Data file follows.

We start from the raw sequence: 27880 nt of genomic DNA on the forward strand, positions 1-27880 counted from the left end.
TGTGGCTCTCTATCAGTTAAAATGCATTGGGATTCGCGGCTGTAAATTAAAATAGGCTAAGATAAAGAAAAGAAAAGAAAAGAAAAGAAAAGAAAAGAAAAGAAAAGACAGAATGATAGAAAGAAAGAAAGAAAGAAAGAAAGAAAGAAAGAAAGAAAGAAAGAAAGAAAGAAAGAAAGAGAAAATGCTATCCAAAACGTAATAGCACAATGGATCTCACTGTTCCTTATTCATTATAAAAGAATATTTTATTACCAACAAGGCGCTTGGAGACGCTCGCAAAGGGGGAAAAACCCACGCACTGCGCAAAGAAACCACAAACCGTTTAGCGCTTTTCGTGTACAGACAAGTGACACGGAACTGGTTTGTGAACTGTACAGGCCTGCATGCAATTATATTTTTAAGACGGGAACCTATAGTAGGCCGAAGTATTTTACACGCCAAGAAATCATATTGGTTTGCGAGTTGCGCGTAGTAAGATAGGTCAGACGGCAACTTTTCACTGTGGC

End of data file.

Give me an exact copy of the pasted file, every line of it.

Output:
We start from the raw sequence: 27880 nt of genomic DNA on the forward strand, positions 1-27880 counted from the left end.
TGTGGCTCTCTATCAGTTAAAATGCATTGGGATTCGCGGCTGTAAATTAAAATAGGCTAAGATAAAGAAAAGAAAAGAAAAGAAAAGAAAAGAAAAGAAAAGAAAAGACAGAATGATAGAAAGAAAGAAAGAAAGAAAGAAAGAAAGAAAGAAAGAAAGAAAGAAAGAAAGAAAGAAAGAGAAAATGCTATCCAAAACGTAATAGCACAATGGATCTCACTGTTCCTTATTCATTATAAAAGAATATTTTATTACCAACAAGGCGCTTGGAGACGCTCGCAAAGGGGGAAAAACCCACGCACTGCGCAAAGAAACCACAAACCGTTTAGCGCTTTTCGTGTACAGACAAGTGACACGGAACTGGTTTGTGAACTGTACAGGCCTGCATGCAATTATATTTTTAAGACGGGAACCTATAGTAGGCCGAAGTATTTTACACGCCAAGAAATCATATTGGTTTGCGAGTTGCGCGTAGTAAGATAGGTCAGACGGCAACTTTTCACTGTGGC